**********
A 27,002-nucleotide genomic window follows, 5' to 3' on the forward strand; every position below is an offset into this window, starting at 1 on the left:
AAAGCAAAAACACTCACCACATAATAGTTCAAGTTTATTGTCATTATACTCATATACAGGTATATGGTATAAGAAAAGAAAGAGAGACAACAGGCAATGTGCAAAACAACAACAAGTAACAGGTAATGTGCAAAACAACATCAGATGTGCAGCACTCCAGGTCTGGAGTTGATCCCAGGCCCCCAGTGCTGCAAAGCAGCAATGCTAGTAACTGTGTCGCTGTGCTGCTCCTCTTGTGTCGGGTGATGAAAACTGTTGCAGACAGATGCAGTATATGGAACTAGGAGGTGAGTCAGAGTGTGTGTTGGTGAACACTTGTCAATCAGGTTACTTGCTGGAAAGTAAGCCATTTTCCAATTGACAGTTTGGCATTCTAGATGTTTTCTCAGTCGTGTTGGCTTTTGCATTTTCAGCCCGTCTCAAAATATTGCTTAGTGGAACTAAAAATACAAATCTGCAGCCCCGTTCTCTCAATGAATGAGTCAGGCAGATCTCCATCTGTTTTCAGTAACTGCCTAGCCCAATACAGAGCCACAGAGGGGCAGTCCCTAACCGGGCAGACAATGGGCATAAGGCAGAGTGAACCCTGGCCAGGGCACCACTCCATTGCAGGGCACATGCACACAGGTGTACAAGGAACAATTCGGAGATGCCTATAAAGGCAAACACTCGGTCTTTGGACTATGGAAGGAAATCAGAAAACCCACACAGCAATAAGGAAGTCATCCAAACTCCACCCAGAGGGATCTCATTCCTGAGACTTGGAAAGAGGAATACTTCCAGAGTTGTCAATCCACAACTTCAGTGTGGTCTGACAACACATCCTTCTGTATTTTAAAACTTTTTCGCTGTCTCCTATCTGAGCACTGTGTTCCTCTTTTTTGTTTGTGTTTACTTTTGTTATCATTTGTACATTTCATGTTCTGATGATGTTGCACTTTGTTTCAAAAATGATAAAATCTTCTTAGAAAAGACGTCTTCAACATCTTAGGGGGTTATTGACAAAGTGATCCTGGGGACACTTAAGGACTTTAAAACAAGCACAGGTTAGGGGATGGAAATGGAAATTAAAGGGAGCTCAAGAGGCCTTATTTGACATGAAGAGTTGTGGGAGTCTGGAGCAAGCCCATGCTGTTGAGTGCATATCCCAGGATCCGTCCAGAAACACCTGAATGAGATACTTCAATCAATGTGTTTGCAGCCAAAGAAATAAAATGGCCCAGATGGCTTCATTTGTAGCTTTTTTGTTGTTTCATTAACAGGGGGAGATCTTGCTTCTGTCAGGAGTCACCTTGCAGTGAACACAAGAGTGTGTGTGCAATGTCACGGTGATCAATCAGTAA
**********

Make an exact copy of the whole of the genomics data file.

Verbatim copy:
A 27,002-nucleotide genomic window follows, 5' to 3' on the forward strand; every position below is an offset into this window, starting at 1 on the left:
AAAGCAAAAACACTCACCACATAATAGTTCAAGTTTATTGTCATTATACTCATATACAGGTATATGGTATAAGAAAAGAAAGAGAGACAACAGGCAATGTGCAAAACAACAACAAGTAACAGGTAATGTGCAAAACAACATCAGATGTGCAGCACTCCAGGTCTGGAGTTGATCCCAGGCCCCCAGTGCTGCAAAGCAGCAATGCTAGTAACTGTGTCGCTGTGCTGCTCCTCTTGTGTCGGGTGATGAAAACTGTTGCAGACAGATGCAGTATATGGAACTAGGAGGTGAGTCAGAGTGTGTGTTGGTGAACACTTGTCAATCAGGTTACTTGCTGGAAAGTAAGCCATTTTCCAATTGACAGTTTGGCATTCTAGATGTTTTCTCAGTCGTGTTGGCTTTTGCATTTTCAGCCCGTCTCAAAATATTGCTTAGTGGAACTAAAAATACAAATCTGCAGCCCCGTTCTCTCAATGAATGAGTCAGGCAGATCTCCATCTGTTTTCAGTAACTGCCTAGCCCAATACAGAGCCACAGAGGGGCAGTCCCTAACCGGGCAGACAATGGGCATAAGGCAGAGTGAACCCTGGCCAGGGCACCACTCCATTGCAGGGCACATGCACACAGGTGTACAAGGAACAATTCGGAGATGCCTATAAAGGCAAACACTCGGTCTTTGGACTATGGAAGGAAATCAGAAAACCCACACAGCAATAAGGAAGTCATCCAAACTCCACCCAGAGGGATCTCATTCCTGAGACTTGGAAAGAGGAATACTTCCAGAGTTGTCAATCCACAACTTCAGTGTGGTCTGACAACACATCCTTCTGTATTTTAAAACTTTTTCGCTGTCTCCTATCTGAGCACTGTGTTCCTCTTTTTTGTTTGTGTTTACTTTTGTTATCATTTGTACATTTCATGTTCTGATGATGTTGCACTTTGTTTCAAAAATGATAAAATCTTCTTAGAAAAGACGTCTTCAACATCTTAGGGGGTTATTGACAAAGTGATCCTGGGGACACTTAAGGACTTTAAAACAAGCACAGGTTAGGGGATGGAAATGGAAATTAAAGGGAGCTCAAGAGGCCTTATTTGACATGAAGAGTTGTGGGAGTCTGGAGCAAGCCCATGCTGTTGAGTGCATATCCCAGGATCCGTCCAGAAACACCTGAATGAGATACTTCAATCAATGTGTTTGCAGCCAAAGAAATAAAATGGCCCAGATGGCTTCATTTGTAGCTTTTTTGTTGTTTCATTAACAGGGGGAGATCTTGCTTCTGTCAGGAGTCACCTTGCAGTGAACACAAGAGTGTGTGTGCAATGTCACGGTGATCAATCAGTAA